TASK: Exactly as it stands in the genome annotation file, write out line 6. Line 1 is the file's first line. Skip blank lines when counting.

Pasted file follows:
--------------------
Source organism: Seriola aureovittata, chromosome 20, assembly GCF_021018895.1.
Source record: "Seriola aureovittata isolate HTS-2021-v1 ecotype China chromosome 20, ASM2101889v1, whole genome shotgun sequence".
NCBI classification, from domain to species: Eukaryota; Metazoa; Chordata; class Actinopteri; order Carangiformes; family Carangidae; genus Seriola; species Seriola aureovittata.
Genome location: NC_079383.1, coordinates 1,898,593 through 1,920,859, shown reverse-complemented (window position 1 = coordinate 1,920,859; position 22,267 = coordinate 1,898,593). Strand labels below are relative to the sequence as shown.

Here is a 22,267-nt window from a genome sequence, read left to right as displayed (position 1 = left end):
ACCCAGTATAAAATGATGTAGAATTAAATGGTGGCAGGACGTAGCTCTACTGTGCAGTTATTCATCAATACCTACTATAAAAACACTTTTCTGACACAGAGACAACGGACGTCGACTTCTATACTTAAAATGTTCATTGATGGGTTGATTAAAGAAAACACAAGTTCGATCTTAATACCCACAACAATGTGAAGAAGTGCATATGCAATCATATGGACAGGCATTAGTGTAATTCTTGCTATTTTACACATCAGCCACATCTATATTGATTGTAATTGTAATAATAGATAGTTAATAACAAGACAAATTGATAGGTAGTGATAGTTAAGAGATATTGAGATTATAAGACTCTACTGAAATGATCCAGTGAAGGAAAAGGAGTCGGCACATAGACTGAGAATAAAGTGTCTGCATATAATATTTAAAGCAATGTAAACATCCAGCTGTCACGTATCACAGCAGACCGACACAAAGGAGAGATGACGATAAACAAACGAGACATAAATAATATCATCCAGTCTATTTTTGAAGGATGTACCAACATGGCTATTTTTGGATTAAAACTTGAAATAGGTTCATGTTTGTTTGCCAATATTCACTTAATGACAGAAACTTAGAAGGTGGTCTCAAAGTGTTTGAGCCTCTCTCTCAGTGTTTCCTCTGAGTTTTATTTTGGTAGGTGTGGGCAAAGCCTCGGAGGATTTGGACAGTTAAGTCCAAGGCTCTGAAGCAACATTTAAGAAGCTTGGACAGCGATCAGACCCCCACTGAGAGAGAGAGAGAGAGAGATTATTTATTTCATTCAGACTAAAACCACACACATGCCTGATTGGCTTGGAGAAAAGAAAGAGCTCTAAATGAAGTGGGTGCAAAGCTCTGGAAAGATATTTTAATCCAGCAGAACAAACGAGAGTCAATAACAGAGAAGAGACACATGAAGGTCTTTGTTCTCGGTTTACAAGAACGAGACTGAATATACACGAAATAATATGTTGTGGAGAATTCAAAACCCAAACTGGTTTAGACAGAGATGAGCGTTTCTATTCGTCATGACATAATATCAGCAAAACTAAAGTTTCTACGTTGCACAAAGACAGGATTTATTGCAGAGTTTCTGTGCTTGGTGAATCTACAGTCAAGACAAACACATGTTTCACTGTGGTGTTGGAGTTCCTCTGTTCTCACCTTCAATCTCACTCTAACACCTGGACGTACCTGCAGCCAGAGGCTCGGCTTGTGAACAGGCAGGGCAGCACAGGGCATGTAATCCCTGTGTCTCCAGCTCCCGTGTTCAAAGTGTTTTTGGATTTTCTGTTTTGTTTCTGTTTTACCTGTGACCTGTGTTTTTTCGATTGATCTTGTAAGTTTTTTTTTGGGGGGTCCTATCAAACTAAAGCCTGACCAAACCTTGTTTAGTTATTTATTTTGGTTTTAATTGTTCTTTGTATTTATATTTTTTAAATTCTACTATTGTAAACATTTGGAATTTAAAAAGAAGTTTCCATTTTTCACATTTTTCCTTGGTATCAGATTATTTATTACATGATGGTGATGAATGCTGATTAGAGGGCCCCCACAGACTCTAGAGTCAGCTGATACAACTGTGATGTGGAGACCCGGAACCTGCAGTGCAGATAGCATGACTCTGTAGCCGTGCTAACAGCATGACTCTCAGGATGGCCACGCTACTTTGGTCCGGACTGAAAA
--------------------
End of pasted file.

ACCCAGTATAAAATGATGTAGAATTAAATGGTGGCAGGACGTAGCTCTACTGTGCAGTTATTCATCAATACCTACTATAAAAACACTTTTCTGACACAGAGACAACGGACGTCGACTTCTATACTTAAAATGTTCATTGATGGGTTGATTAAAGAAAACACAAGTTCGATCTTAATACCCACAACAATGTGAAGAAGTGCATATGCAATCATATGGACAGGCATTAGTGTAATTCTTGCTATTTTACACATCAGCCACATCTATATTGATTGTAATTGTAATAATAGATAGTTAATAACAAGACAAATTGATAGGTAGTGATAGTTAAGAGATATTGAGATTATAAGACTCTACTGAAATGATCCAGTGAAGGAAAAGGAGTCGGCACATAGACTGAGAATAAAGTGTCTGCATATAATATTTAAAGCAATGTAAACATCCAGCTGTCACGTATCACAGCAGACCGACACAAAGGAGAGATGACGATAAACAAACGAGACATAAATAATATCATCCAGTCTATTTTTGAAGGATGTACCAACATGGCTATTTTTGGATTAAAACTTGAAATAGGTTCATGTTTGTTTGCCAATATTCACTTAATGACAGAAACTTAGAAGGTGGTCTCAAAGTGTTTGAGCCTCTCTCTCAGTGTTTCCTCTGAGTTTTATTTTGGTAGGTGTGGGCAAAGCCTCGGAGGATTTGGACAGTTAAGTCCAAGGCTCTGAAGCAACATTTAAGAAGCTTGGACAGCGATCAGACCCCCACTGAGAGAGAGAGAGAGAGAGATTATTTATTTCATTCAGACTAAAACCACACACATGCCTGATTGGCTTGGAGAAAAGAAAGAGCTCTAAATGAAGTGGGTGCAAAGCTCTGGAAAGATATTTTAATCCAGCAGAACAAACGAGAGTCAATAACAGAGAAGAGACACATGAAGGTCTTTGTTCTCGGTTTACAAGAACGAGACTGAATATACACGAAATAATATGTTGTGGAGAATTCAAAACCCAAACTGGTTTAGACAGAGATGAGCGTTTCTATTCGTCATGACATAATATCAGCAAAACTAAAGTTTCTACGTTGCACAAAGACAGGATTTATTGCAGAGTTTCTGTGCTTGGTGAATCTACAGTCAAGACAAACACATGTTTCACTGTGGTGTTGGAGTTCCTCTGTTCTCACCTTCAATCTCACTCTAACACCTGGACGTACCTGCAGCCAGAGGCTCGGCTTGTGAACAGGCAGGGCAGCACAGGGCATGTAATCCCTGTGTCTCCAGCTCCCGTGTTCAAAGTGTTTTTGGATTTTCTGTTTTGTTTCTGTTTTACCTGTGACCTGTGTTTTTTCGATTGATCTTGTAAGTTTTTTTTTGGGGGGTCCTATCAAACTAAAGCCTGACCAAACCTTGTTTAGTTATTTATTTTGGTTTTAATTGTTCTTTGTATTTATATTTTTTAAATTCTACTATTGTAAACATTTGGAATTTAAAAAGAAGTTTCCATTTTTCACATTTTTCCTTGGTATCAGATTATTTATTACATGATGGTGATGAATGCTGATTAGAGGGCCCCCACAGACTCTAGAGTCAGCTGATACAACTGTGATGTGGAGACCCGGAACCTGCAGTGCAGATAGCATGACTCTGTAGCCGTGCTAACAGCATGACTCTCAGGATGGCCACGCTACTTTGGTCCGGACTGAAAA